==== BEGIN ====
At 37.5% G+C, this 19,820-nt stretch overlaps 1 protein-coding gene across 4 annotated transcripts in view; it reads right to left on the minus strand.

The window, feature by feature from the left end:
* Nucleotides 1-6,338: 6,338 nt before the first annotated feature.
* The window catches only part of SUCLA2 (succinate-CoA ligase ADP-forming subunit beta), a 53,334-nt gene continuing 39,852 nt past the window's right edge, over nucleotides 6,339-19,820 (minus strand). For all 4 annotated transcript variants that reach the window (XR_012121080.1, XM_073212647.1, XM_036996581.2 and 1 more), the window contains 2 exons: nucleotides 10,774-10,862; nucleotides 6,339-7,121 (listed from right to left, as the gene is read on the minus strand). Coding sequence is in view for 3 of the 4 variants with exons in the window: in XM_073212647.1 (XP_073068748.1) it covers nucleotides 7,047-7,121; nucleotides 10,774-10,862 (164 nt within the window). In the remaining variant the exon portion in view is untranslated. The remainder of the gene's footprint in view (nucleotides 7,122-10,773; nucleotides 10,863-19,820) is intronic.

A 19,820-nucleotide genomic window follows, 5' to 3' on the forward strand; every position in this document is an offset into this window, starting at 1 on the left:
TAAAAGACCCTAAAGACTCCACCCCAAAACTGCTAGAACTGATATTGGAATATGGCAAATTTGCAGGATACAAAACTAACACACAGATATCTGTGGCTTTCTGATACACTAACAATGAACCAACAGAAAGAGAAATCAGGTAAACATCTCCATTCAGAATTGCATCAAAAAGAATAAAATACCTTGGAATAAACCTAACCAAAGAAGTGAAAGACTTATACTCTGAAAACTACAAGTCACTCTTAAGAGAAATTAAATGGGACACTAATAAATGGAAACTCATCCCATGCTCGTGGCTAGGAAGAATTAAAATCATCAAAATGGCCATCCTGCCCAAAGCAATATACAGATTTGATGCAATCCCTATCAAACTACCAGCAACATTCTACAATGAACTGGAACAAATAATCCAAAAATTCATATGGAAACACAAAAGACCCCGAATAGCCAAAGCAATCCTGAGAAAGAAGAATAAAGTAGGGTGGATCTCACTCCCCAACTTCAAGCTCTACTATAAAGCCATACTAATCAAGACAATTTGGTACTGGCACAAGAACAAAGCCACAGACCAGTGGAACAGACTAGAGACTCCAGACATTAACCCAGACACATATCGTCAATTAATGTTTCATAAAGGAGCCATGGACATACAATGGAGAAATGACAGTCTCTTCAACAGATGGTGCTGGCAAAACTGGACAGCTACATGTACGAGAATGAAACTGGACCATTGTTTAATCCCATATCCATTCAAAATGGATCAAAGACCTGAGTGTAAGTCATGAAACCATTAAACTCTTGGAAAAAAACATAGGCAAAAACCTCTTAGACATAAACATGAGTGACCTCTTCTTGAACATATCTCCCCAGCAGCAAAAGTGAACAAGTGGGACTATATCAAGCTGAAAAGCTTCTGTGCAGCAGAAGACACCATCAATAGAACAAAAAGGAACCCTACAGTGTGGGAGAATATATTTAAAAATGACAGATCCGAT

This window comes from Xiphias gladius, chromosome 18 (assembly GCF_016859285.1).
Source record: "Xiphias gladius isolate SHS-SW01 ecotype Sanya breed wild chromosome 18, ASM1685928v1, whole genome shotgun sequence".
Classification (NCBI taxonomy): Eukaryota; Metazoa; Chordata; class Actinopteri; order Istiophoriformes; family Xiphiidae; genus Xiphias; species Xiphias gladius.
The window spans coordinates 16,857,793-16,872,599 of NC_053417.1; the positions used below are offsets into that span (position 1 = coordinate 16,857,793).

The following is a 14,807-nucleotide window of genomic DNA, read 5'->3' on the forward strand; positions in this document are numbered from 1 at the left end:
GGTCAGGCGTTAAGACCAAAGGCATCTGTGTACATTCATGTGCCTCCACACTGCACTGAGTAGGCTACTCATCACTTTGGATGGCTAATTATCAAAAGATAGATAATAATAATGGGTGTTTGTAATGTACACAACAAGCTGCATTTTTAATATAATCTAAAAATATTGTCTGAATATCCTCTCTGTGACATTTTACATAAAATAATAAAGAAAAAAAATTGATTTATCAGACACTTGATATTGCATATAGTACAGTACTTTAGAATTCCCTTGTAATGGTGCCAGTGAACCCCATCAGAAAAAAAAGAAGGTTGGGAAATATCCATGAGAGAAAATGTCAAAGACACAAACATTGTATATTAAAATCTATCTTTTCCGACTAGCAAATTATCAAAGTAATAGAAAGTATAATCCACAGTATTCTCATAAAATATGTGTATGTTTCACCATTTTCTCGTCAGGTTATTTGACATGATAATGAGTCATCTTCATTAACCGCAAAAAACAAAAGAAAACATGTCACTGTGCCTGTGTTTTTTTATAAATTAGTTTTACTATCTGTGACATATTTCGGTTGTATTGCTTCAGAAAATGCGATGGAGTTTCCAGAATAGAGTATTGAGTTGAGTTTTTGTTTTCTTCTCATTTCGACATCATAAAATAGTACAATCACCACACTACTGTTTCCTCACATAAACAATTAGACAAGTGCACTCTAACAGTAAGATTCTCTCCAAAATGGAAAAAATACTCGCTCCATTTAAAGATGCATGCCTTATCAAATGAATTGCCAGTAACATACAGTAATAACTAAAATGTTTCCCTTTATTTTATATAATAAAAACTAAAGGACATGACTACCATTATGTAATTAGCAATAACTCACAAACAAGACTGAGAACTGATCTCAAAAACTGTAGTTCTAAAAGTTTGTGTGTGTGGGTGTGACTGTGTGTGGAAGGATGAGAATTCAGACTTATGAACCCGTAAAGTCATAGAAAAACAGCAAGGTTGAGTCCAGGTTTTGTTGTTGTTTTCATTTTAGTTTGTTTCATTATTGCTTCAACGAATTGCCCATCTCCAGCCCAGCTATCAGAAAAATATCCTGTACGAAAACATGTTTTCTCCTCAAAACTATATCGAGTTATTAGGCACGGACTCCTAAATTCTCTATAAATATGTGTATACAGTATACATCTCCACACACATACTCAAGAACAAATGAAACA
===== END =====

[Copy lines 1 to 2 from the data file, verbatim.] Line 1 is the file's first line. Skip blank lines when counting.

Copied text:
At 37.5% G+C, this 19,820-nt stretch overlaps 1 protein-coding gene across 4 annotated transcripts in view; it reads right to left on the minus strand.

The window, feature by feature from the left end: